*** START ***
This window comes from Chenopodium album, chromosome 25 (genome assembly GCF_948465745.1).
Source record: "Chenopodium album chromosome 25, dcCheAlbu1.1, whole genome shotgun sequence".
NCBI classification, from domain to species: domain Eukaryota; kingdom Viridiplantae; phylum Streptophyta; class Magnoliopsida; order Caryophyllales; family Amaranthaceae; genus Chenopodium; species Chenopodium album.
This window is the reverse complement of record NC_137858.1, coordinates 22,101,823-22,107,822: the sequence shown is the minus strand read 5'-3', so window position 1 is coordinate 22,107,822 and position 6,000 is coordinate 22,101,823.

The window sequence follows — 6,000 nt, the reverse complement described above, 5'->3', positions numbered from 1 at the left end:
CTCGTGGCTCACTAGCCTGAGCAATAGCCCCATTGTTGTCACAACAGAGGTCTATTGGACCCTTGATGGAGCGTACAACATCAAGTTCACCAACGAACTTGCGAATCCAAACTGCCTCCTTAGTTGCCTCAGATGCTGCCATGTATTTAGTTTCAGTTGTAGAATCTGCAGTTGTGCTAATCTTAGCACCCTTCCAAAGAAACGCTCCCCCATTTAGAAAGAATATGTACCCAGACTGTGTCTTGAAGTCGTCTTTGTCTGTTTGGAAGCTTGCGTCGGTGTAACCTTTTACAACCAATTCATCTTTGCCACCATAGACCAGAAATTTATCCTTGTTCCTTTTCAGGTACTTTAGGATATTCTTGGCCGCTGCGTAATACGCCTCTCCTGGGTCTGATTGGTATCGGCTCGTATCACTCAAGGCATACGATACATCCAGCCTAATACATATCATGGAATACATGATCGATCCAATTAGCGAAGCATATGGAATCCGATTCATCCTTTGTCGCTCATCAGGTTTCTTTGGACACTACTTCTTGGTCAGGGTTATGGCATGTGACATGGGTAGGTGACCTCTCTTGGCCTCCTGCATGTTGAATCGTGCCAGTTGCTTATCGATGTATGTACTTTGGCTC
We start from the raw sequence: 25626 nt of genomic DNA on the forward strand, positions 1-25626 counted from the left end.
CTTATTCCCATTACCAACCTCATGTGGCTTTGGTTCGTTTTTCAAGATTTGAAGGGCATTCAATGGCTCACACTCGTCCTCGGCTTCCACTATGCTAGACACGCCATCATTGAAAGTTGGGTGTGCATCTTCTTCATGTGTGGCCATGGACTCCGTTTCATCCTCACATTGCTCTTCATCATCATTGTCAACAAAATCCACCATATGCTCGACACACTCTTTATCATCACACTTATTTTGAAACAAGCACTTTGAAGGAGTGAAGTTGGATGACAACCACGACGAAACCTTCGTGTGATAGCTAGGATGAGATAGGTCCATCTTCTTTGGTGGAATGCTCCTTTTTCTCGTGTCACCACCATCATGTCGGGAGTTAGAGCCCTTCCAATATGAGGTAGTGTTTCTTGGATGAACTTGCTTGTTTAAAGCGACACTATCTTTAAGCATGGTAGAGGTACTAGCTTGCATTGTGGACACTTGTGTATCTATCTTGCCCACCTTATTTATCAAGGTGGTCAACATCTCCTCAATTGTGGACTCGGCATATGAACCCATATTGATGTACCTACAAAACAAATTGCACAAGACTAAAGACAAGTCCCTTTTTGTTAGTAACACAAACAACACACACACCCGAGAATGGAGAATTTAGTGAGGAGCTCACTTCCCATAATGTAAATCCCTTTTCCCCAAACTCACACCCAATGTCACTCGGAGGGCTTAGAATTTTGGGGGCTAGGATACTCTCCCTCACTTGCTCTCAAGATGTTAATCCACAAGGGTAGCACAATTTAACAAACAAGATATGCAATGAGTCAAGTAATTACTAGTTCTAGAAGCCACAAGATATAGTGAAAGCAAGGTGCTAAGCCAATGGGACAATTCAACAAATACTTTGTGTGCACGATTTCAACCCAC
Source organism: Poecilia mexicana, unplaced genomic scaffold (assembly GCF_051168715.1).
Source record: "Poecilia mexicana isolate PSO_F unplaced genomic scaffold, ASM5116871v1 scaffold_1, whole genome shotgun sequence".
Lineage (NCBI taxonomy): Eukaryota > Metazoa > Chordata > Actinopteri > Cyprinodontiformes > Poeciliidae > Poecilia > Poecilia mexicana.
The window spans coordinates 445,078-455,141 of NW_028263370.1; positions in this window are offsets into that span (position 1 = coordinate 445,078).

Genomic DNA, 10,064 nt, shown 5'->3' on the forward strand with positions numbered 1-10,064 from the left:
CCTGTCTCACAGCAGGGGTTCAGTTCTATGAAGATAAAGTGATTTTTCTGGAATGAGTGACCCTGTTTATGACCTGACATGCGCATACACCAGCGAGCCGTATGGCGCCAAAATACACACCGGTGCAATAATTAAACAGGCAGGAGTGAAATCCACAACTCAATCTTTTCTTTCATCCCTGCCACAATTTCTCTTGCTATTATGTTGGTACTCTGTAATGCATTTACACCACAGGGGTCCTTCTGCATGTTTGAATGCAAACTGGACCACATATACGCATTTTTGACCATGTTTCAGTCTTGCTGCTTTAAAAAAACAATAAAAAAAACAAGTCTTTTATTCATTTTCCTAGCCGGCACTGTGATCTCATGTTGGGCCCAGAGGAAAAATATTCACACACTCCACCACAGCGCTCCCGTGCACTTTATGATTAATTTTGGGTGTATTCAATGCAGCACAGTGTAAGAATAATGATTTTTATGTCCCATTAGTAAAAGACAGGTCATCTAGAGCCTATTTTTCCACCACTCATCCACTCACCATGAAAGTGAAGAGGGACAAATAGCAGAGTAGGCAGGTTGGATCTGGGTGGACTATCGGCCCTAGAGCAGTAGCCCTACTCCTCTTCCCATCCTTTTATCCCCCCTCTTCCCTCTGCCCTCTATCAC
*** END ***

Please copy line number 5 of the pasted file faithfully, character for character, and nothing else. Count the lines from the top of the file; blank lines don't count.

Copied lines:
The window sequence follows — 6,000 nt, the reverse complement described above, 5'->3', positions numbered from 1 at the left end: